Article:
Reasons to move to Scotland – and the cities you should most consider
If you are considering a move to Scotland, whether for work, study or retirement, you probably have a lot of questions.
Will the people be welcoming? Is the rain as bad as they always claim? Where is good to live? Luckily Scottish people are some of the friendliest in the United Kingdom and there are a great many joys that make up for even the rainiest days.
To find out where to live, read on.
The ancient capital, unique for having a UNESCO World Heritage Site for a Central Business District, Edinburgh is one of the most beautiful cities in Britain.
While the listed status of much of the centre can make home improvements in those buildings harder and more expensive, there are many beautiful Georgian properties available for prices that will amaze those moving from much of England, especially the South.
There are also great swathes of the city beyond the World Heritage Site, from desirable bungalows on Corstorphine Hill to dynamic up-and-coming areas of Leith.
Every year, the city also holds the world’s biggest arts festival in August, with the population doubling most years as hundreds of thousands come to see the shows.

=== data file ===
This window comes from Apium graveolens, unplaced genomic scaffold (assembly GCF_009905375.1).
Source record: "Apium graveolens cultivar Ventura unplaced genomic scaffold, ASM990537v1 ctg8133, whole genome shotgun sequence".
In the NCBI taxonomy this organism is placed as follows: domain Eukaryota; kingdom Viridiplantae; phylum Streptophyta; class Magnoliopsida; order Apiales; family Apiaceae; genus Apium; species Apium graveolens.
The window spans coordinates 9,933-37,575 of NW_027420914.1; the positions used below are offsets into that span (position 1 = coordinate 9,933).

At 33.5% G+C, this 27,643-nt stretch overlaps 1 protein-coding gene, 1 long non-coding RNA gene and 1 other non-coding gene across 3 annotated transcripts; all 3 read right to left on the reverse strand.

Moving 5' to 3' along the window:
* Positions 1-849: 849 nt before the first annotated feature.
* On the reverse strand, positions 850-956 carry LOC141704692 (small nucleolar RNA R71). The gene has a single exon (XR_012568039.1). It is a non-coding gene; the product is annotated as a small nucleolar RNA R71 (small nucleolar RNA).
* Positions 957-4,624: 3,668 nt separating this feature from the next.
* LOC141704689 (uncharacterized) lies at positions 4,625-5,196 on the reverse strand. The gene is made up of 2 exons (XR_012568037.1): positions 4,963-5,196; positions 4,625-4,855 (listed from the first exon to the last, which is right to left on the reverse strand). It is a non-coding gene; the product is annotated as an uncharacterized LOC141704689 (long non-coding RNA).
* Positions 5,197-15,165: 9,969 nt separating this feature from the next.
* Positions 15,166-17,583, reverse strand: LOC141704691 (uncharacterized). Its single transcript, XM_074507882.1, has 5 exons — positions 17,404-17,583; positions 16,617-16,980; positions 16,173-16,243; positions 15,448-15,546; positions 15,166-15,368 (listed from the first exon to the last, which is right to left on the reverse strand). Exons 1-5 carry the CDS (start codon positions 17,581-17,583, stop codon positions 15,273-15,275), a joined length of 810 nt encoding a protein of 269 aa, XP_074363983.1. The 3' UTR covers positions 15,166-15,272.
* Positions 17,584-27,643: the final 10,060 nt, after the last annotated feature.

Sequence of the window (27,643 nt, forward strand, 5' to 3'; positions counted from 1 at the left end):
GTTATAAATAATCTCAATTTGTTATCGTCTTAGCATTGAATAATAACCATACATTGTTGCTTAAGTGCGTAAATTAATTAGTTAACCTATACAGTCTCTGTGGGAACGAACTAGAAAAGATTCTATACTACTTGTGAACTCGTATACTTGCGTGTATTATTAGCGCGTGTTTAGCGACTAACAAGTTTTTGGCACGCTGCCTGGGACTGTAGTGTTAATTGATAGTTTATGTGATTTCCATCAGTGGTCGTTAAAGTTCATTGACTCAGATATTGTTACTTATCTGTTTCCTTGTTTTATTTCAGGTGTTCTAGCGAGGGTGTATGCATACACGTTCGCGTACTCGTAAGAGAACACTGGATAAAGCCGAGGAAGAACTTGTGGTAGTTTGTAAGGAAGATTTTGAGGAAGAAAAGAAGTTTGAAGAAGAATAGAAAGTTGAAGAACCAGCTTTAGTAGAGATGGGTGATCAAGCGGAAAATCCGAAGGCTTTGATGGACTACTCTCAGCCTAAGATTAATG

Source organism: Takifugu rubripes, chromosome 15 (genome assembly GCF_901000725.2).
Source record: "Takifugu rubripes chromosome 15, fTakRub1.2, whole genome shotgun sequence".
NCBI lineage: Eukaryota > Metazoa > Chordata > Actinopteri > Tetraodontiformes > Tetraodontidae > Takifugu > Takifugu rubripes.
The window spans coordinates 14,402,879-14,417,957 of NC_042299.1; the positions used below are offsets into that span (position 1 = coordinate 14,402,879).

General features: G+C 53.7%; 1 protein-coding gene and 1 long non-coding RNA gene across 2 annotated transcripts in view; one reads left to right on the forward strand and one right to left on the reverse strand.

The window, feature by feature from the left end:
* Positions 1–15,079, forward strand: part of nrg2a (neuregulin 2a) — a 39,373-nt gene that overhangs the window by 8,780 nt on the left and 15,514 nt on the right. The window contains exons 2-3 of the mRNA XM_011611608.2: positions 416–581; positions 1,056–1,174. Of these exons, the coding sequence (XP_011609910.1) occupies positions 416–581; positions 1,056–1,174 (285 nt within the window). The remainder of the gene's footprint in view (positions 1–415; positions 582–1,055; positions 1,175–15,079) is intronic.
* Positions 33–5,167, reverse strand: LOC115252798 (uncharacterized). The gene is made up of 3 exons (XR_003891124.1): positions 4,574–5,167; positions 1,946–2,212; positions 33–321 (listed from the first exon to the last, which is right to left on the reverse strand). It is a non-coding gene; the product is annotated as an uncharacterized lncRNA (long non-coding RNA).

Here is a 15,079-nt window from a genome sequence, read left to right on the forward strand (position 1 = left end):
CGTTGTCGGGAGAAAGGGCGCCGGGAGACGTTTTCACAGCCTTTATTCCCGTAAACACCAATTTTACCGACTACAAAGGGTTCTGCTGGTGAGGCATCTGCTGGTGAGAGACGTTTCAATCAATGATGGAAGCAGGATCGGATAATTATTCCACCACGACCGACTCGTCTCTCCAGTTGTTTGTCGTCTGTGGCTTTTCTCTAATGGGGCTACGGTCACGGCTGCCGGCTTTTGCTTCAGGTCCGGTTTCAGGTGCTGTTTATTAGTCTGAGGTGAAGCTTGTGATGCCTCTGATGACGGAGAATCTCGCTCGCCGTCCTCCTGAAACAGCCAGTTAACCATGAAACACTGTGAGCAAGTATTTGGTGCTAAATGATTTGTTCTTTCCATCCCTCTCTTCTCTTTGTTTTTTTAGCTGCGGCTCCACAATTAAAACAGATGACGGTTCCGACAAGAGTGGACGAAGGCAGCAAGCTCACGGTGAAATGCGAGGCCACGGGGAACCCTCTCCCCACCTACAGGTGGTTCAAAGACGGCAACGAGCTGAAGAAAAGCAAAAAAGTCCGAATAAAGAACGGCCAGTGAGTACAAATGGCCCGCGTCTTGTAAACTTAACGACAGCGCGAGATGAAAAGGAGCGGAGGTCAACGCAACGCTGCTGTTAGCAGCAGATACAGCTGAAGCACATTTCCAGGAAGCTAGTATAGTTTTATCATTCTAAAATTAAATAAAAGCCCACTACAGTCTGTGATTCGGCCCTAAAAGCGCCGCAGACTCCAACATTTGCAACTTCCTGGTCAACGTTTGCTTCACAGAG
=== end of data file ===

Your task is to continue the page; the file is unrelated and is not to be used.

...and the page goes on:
Having a house in Edinburgh can make you a popular host in summer but leaves you with a quiet, beautiful city to explore for the other eleven months of the year.
The wild west of Scotland and the nation’s most populous city, Glasgow is faster-paced than non-Festival Edinburgh throughout the year.
The grid-pattern city layout has seen it stand in for New York in filming recent Hollywood blockbusters, with movies such as World War Z and Fast And Furious 6 filmed there instead of in America.
Living in Glasgow gives incredible access to the beautiful scenery of the Ochils and Kintyre. Glasgow was also deemed to be the friendliest city in the UK in 2017.
The northernmost city in Britain, Inverness became a city in 2000 to celebrate the millennium, and is the centre of life for the widely distributed towns and communities of the Highlands.
Sitting at the top of the Great Glen Way, over sixty miles of walks through natural beauty take you to down Loch Ness, Loch Oich and Loch Lochy, and there is also excellent access to the Cairngorms National Park, one of the only places in Britain you can ski outdoors during the winter months.
The oil capital of Britain, Aberdeen is a small but wealthy university and industrial city featuring a cathedral, the Highlands’ bright lights, and a famous party culture.
While it is two and a half hours’ drive from Edinburgh, and can feel a long way north, the longest train in Britain goes from Aberdeen to Penzance, so you can’t say the city is cut off from the world.
That said, wherever you currently call home, and whatever Scottish destination you choose, it can be worth looking into a rental van from a site such as Compare the Man and Van to get you and your belongings up there. Just be sure to get the best price for your move, wherever you are bound.
Photo credit: Peter H